National Institute for Health and Clinical Excellence (NICE)
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Joined-up health and social care to be "the norm" by 2018

The government, together with partner organisations including NICE, has pledged an end to people being passed around the health and social care system thanks to uncoordinated services.

Joined-up health and community care is not currently the norm, with many people receiving disjointed care and support, not designed to suit their needs.

Often, people have to re-tell their story every time they encounter a new service, and do not get the support they need because different parts of the system don't talk to each other or share appropriate information and notes.

In a recent study, 32 per cent of bereaved people said hospitals did not work well with GPs and other services.

Now the biggest ever commitment to making coordinated health and care a reality has been launched. The government and partner organisations have published plans that will see them working together to put people first.

It includes ten commitments which every organisation has signed up to deliver, including: outlining how national resources will support local work; promises to ensure tools are available to help; details of how information will be used to enable integration; and plans to accelerate learning across the system.

The plans, which will be delivered by national leaders and local areas working closely together, include:

  • An ambition to make joined-up and coordinated health and care the norm by 2018 - with projects in every part of the country by 2015;
  • The first ever agreed definition of what people say good integrated care and support looks and feels like - this work by National Voices gives areas a clear vision to work towards;
  • New “pioneer” areas around the country appointed by September 2013 - they will be selected by a panel of experts, both national and international, who will be looking for the innovative, practical approaches needed to achieve change as quickly as possible; and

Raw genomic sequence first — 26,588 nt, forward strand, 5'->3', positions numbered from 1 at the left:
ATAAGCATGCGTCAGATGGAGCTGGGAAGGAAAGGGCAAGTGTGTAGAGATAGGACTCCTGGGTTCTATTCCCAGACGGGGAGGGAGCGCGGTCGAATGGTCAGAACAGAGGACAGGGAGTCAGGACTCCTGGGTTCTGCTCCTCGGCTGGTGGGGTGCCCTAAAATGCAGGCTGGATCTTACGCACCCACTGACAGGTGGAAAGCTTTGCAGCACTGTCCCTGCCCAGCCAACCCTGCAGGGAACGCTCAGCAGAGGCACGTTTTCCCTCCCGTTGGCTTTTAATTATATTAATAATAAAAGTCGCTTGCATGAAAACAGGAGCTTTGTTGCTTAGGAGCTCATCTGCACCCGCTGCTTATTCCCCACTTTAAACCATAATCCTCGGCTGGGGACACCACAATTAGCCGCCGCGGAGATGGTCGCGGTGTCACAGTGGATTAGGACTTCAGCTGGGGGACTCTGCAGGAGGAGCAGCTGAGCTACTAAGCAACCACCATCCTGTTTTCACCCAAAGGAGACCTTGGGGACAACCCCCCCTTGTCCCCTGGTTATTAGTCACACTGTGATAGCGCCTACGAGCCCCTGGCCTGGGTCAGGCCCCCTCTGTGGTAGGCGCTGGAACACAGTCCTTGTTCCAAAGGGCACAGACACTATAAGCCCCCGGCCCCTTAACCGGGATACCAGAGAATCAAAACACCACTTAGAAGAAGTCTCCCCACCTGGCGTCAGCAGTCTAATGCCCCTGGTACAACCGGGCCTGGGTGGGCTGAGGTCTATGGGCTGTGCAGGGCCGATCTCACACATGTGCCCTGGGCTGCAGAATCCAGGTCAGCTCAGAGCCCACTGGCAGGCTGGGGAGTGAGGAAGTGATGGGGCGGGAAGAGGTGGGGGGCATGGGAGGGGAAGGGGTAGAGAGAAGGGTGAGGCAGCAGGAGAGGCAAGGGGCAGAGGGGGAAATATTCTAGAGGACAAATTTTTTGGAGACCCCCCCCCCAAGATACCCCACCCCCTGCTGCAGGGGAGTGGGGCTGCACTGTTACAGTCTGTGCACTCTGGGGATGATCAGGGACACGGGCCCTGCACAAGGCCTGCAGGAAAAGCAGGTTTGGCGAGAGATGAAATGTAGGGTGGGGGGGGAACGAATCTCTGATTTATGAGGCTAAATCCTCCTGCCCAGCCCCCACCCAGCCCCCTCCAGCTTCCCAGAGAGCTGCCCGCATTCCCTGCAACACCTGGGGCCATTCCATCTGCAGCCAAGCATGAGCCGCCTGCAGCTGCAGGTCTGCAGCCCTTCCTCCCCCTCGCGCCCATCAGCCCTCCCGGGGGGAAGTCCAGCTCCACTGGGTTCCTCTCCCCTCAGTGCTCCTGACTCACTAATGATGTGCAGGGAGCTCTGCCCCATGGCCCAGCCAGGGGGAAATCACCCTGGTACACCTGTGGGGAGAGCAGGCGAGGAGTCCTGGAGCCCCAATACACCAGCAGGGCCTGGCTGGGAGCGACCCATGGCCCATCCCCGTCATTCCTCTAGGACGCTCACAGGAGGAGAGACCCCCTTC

• New measures of people's experience of joined up care and support by the end of this year so we can start to see whether people are feeling the benefits of the change.

A more integrated health and care system will bring benefits to many people - better joined up care and support means a real difference to older people, those with long-term conditions like diabetes and to carers supporting their loved ones.

But good coordination could also bring efficiency and financial benefits. A recent study suggests that improved integration could save billions of pounds to the health and social care system over a five year period, if implemented effectively. But more work is needed to establish the potential for savings with more certainty.

Care and Support Minister Norman Lamb said:"People don't want health care or social care, they just want the best care. This is a vital step in creating a truly joined up system that puts people first.

"Unless we change the way we work, the NHS and care system is heading for a crisis. This national commitment to working together is an important moment in ensuring we have a system which is fit for the future."

Sir Merrick Cockell, Chair of the Local Government Association, said: “As the providers of social care and now public health, councils have a key role to play in integrating services to both improve the quality of care and support that people receive and help find new ways of addressing the long-standing concerns around the future funding of care services.

“In order to achieve this we absolutely need to put real people of all ages, from children and young people to those with long term and multiple conditions, at the heart of everything we do. It is their voices and experiences that can help us create the person-centred services urgently needed to revolutionise care in this country.

“Health and Wellbeing Boards, as the core local decision makers across health and care, are crucial to this process and can provide a platform to ensure that public money is used effectively across the NHS and local government to tackle the wider health needs of our communities.”

Professor Gillian Leng, Deputy Chief Executive of NICE said: “NICE has a key role to play in integrating care, and our quality standards provide a focus for driving up quality across the entire health and social care system. To be successful there needs to be a shared commitment to working together, which is why we are pleased to be supporting this national collaboration.”

NICE's first quality standards for social care were published in April 2013 to support people with dementia to live well, and improve the health and wellbeing of looked-after children and young people.

The dementia quality standard contains ten statements which are high-priority areas that will help people with dementia to live well.

Statements include ensuring that people with dementia, with the involvement of their carers, have choice and control in decisions affecting their care and support, and that they can participate in a review of their needs and preferences when their circumstances change.

NICE's second quality standard for social care contains eight statements that will improve the health and social, educational and emotional wellbeing of looked after children and young people in care.

Nine other social care topics are currently in the pipeline with the Department of Health consulting on a further 15 topics.

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